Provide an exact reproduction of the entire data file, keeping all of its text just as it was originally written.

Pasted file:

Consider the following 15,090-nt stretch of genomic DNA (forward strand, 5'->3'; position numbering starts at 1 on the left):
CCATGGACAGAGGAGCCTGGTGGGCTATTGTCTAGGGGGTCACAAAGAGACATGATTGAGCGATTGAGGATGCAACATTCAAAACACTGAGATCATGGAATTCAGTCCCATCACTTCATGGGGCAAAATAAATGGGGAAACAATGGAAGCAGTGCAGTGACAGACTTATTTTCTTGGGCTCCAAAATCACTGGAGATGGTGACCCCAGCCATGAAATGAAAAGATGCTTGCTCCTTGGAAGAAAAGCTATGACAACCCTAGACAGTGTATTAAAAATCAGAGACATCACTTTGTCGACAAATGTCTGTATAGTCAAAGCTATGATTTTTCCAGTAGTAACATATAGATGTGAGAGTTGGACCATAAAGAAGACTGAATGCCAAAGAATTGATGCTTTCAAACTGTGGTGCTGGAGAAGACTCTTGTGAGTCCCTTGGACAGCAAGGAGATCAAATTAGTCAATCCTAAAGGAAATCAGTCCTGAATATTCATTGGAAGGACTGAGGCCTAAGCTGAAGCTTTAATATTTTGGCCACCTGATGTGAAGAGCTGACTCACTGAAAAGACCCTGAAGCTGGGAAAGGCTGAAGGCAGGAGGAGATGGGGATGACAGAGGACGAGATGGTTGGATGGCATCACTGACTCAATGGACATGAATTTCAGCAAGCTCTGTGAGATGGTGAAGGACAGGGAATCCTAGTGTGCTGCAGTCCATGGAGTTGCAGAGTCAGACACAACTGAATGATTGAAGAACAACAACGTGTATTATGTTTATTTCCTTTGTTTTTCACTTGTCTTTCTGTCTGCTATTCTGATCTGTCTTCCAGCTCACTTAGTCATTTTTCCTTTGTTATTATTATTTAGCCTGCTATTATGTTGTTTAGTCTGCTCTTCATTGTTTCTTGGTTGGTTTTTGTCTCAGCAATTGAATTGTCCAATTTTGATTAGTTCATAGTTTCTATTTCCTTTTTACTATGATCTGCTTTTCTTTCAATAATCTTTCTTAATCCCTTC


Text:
Consider the following 15,090-nt stretch of genomic DNA (forward strand, 5'->3'; position numbering starts at 1 on the left):
CCATGGACAGAGGAGCCTGGTGGGCTATTGTCTAGGGGGTCACAAAGAGACATGATTGAGCGATTGAGGATGCAACATTCAAAACACTGAGATCATGGAATTCAGTCCCATCACTTCATGGGGCAAAATAAATGGGGAAACAATGGAAGCAGTGCAGTGACAGACTTATTTTCTTGGGCTCCAAAATCACTGGAGATGGTGACCCCAGCCATGAAATGAAAAGATGCTTGCTCCTTGGAAGAAAAGCTATGACAACCCTAGACAGTGTATTAAAAATCAGAGACATCACTTTGTCGACAAATGTCTGTATAGTCAAAGCTATGATTTTTCCAGTAGTAACATATAGATGTGAGAGTTGGACCATAAAGAAGACTGAATGCCAAAGAATTGATGCTTTCAAACTGTGGTGCTGGAGAAGACTCTTGTGAGTCCCTTGGACAGCAAGGAGATCAAATTAGTCAATCCTAAAGGAAATCAGTCCTGAATATTCATTGGAAGGACTGAGGCCTAAGCTGAAGCTTTAATATTTTGGCCACCTGATGTGAAGAGCTGACTCACTGAAAAGACCCTGAAGCTGGGAAAGGCTGAAGGCAGGAGGAGATGGGGATGACAGAGGACGAGATGGTTGGATGGCATCACTGACTCAATGGACATGAATTTCAGCAAGCTCTGTGAGATGGTGAAGGACAGGGAATCCTAGTGTGCTGCAGTCCATGGAGTTGCAGAGTCAGACACAACTGAATGATTGAAGAACAACAACGTGTATTATGTTTATTTCCTTTGTTTTTCACTTGTCTTTCTGTCTGCTATTCTGATCTGTCTTCCAGCTCACTTAGTCATTTTTCCTTTGTTATTATTATTTAGCCTGCTATTATGTTGTTTAGTCTGCTCTTCATTGTTTCTTGGTTGGTTTTTGTCTCAGCAATTGAATTGTCCAATTTTGATTAGTTCATAGTTTCTATTTCCTTTTTACTATGATCTGCTTTTCTTTCAATAATCTTTCTTAATCCCTTC